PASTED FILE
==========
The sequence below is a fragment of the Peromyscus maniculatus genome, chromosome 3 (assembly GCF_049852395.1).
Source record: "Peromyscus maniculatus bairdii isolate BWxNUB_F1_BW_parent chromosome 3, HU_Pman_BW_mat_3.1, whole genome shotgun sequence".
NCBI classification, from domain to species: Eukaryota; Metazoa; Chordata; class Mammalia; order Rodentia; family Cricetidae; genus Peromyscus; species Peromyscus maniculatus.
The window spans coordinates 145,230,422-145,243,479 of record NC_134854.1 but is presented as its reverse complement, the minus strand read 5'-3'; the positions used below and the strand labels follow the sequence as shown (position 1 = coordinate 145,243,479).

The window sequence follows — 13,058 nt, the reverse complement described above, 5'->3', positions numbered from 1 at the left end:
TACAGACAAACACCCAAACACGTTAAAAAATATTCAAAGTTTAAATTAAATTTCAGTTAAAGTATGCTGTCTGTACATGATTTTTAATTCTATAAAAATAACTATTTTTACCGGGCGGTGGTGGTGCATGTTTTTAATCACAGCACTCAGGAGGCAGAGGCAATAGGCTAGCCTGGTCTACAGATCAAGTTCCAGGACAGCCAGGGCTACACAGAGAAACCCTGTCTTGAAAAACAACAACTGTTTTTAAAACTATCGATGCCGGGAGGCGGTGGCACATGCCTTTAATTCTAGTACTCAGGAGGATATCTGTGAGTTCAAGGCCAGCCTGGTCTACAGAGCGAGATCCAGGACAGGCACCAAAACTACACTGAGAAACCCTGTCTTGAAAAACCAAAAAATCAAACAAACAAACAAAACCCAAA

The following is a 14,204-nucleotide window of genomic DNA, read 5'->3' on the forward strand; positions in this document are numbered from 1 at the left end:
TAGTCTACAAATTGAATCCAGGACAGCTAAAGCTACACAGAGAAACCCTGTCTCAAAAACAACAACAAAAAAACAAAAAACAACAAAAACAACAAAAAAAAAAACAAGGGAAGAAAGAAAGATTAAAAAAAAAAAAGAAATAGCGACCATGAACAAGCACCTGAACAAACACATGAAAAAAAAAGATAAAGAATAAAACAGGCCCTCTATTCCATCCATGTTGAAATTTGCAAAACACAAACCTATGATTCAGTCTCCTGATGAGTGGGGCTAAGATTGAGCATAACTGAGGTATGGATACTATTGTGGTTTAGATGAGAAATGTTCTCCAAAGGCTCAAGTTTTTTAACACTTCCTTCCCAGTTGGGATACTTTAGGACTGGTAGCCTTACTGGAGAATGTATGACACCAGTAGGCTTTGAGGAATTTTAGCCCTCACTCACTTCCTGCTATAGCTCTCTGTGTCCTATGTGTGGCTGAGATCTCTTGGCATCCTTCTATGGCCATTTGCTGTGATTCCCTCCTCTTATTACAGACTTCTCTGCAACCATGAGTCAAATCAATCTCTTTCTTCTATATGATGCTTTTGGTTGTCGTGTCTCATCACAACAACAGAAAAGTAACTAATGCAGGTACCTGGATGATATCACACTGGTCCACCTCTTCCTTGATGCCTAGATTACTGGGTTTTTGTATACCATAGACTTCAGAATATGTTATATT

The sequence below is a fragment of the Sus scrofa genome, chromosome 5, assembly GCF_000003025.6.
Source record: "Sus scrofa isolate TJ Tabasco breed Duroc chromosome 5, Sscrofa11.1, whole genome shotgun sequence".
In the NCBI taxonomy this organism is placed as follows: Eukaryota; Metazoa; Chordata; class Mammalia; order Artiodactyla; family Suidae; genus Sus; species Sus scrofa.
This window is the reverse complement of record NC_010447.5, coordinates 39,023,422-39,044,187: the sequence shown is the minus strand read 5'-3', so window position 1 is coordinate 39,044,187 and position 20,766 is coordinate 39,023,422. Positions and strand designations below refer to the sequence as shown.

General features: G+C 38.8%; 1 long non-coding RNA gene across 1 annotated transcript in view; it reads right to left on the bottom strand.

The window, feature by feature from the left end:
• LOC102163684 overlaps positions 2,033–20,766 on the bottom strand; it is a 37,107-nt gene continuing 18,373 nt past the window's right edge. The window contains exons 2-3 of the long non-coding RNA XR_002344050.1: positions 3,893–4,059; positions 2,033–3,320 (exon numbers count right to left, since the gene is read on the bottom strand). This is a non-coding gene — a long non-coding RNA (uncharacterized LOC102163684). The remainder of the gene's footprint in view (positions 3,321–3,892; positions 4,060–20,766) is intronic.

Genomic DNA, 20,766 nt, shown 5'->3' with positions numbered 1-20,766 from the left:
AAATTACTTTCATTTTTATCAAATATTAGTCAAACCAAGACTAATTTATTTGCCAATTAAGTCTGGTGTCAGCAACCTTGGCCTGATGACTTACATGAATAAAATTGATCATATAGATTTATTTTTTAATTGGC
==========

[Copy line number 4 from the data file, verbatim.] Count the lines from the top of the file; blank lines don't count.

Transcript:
The window spans coordinates 145,230,422-145,243,479 of record NC_134854.1 but is presented as its reverse complement, the minus strand read 5'-3'; the positions used below and the strand labels follow the sequence as shown (position 1 = coordinate 145,243,479).